Sea Changes: Traveling the Staten Island Ferry

We’re all drawn by nature to the source. Rock me on the water, sings one of our voices, got to get back to the sea somehow. No cause for surprise, then, in the discovery by a photographer and a writer that they had in common not only residence in New York City but the sharing of a particular Atlantic voyage.

Not that they’d traveled together; far from it. In fact, they’d only met on shipboard once, late at night, and then by accident. (The photographer had refused to be pulled out of his solitary orbit into conversation, moving on with only a curt nod of recognition.) Nor, as the evidence indicates, could it even be said that they’d taken the same trip. There’s no remarkable confluence of events here, only the coincidence that something in the shape of their quite separate lives had led them repeatedly to crossing this small stretch of the great water aboard the Staten Island Ferry and, characteristically, to making something of it.

But what sort of a something? For the photographer, a series of fractioned seconds totalling five minutes, surely no more. Judiciously parceled into precise epiphanies, they’re meant only to reveal what one might truly see if one could deglaze one’s eyes for such a short while and to imply what else might be perceived if one could keep them open. For the writer, a jumble of scraps—fragments overheard, experienced, intuited, felt, read, witnessed, remembered—that washed ashore in the wake. Loosely stitched together where the junctures of their edges permit, they form a patchwork that might serve to warm the images. But nowhere would it be so snugly fitted that it could not be easily removed.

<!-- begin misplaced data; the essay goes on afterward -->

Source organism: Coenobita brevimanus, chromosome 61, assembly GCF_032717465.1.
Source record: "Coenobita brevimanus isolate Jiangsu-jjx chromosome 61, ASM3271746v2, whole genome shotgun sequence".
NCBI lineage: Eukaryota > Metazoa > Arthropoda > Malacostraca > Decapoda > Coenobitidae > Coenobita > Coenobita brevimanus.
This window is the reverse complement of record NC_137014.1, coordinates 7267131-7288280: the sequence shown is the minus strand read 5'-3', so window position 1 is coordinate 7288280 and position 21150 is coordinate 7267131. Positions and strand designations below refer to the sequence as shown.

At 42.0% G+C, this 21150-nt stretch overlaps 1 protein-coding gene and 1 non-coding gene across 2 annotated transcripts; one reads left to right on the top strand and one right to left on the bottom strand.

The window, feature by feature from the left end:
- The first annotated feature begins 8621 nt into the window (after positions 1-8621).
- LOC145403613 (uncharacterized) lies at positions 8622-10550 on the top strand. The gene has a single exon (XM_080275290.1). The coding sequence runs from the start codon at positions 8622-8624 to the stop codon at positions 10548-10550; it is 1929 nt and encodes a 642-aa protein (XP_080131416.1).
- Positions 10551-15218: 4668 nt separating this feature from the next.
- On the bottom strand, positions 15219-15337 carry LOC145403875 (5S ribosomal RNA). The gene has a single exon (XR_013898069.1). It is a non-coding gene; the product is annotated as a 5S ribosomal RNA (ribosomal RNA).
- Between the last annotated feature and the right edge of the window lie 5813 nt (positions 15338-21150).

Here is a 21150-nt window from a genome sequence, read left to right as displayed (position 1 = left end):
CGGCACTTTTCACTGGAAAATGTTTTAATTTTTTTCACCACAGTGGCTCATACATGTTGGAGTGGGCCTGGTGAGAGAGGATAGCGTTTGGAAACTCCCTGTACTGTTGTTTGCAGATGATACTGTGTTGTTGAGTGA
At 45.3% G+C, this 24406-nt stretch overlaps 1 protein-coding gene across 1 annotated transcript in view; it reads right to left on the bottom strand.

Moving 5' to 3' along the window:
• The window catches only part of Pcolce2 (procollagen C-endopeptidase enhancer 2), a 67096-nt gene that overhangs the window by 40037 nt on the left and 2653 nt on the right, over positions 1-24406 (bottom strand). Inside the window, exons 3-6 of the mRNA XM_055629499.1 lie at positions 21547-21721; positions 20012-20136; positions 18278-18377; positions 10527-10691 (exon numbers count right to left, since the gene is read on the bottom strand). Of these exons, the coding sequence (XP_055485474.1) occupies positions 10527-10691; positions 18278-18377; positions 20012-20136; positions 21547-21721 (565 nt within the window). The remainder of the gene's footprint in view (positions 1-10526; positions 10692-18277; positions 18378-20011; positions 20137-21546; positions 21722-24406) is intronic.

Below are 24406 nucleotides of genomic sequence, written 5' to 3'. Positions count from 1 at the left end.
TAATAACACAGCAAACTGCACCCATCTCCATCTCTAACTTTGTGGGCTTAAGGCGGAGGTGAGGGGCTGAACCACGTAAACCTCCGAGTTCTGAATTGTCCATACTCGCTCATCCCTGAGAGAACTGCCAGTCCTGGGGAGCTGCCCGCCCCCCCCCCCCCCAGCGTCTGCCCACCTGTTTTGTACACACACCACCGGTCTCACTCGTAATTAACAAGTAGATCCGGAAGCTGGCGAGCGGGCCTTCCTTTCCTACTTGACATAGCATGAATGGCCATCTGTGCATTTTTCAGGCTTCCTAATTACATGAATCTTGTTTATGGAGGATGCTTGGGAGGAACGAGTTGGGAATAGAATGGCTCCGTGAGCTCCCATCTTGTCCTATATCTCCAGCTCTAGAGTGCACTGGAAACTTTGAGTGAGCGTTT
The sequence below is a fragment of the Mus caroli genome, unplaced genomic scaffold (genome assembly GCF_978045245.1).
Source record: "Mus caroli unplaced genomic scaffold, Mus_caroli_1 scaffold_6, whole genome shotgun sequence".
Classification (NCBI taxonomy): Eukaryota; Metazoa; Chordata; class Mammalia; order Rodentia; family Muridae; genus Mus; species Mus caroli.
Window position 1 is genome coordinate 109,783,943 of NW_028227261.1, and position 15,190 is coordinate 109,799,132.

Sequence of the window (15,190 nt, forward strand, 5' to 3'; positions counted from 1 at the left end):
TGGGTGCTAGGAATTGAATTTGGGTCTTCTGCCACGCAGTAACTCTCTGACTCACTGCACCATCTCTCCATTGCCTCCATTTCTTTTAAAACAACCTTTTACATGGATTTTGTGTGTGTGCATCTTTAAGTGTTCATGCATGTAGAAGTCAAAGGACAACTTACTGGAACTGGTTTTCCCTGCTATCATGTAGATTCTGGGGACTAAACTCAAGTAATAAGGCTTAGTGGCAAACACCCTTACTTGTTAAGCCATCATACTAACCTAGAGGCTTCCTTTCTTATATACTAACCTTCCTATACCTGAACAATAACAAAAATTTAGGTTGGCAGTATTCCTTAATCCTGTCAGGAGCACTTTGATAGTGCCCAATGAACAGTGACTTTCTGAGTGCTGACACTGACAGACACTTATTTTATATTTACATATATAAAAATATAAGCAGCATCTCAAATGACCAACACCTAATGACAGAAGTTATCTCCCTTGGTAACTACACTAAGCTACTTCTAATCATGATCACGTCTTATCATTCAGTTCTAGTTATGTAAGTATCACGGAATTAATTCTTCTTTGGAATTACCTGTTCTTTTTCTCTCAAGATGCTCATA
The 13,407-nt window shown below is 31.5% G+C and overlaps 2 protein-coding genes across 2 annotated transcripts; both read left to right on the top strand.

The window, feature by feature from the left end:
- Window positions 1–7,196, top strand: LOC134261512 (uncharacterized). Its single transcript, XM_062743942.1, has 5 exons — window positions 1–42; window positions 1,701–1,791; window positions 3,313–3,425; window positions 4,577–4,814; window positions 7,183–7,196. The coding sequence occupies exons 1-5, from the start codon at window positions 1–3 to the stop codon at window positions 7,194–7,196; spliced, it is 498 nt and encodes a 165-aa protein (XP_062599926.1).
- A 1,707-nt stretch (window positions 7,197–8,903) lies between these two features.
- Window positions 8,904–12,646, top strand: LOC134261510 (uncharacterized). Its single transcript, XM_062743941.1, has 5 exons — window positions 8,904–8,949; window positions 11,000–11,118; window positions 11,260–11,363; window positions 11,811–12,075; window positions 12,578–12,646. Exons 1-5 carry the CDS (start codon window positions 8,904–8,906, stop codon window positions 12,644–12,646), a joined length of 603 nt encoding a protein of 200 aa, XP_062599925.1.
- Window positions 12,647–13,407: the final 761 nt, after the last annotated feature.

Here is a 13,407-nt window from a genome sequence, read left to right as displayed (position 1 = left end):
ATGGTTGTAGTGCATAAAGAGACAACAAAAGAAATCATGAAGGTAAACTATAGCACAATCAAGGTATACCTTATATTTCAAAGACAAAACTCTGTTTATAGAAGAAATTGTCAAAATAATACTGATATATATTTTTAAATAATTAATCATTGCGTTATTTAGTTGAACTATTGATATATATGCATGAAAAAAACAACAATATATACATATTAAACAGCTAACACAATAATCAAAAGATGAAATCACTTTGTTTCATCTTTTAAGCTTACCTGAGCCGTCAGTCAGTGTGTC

Daytimes, at rush hour, the fantasy is that this ship full of dancing celebrants will emerge from the morning mists and pull into a city pulsing with rhythm. Minstrels are drawn to it, so often there’s music, sometimes even a steel-pan band.

But hardly anybody dances, not even the tipsy prom couples who parade the decks from midnight till dawn in the warmth of June, strolling unrealities of tulle, giggles, tuxedos, adolescence, wilted corsages. Only the children, sometimes on the sunny days, stop for a moment long enough to realize that with only wood below their feet they’re walking on water.

There are half a dozen of these boats. Let’s assume we’re all in the same one, named after someone no longer alive—a local politico, an explorer, an assassinated president, perhaps a war hero. Four kinds of people ride it. Three of those are the tourists, the commuters and the hands.

For the sightseers (and for their professional paradigms, the fashion photographers with their models), it’s a set, a backdrop. For them the voyage ends at its beginning, when it starts to become an experience acquired instead of one anticipated, suddenly memorable only for having been intercepted on film.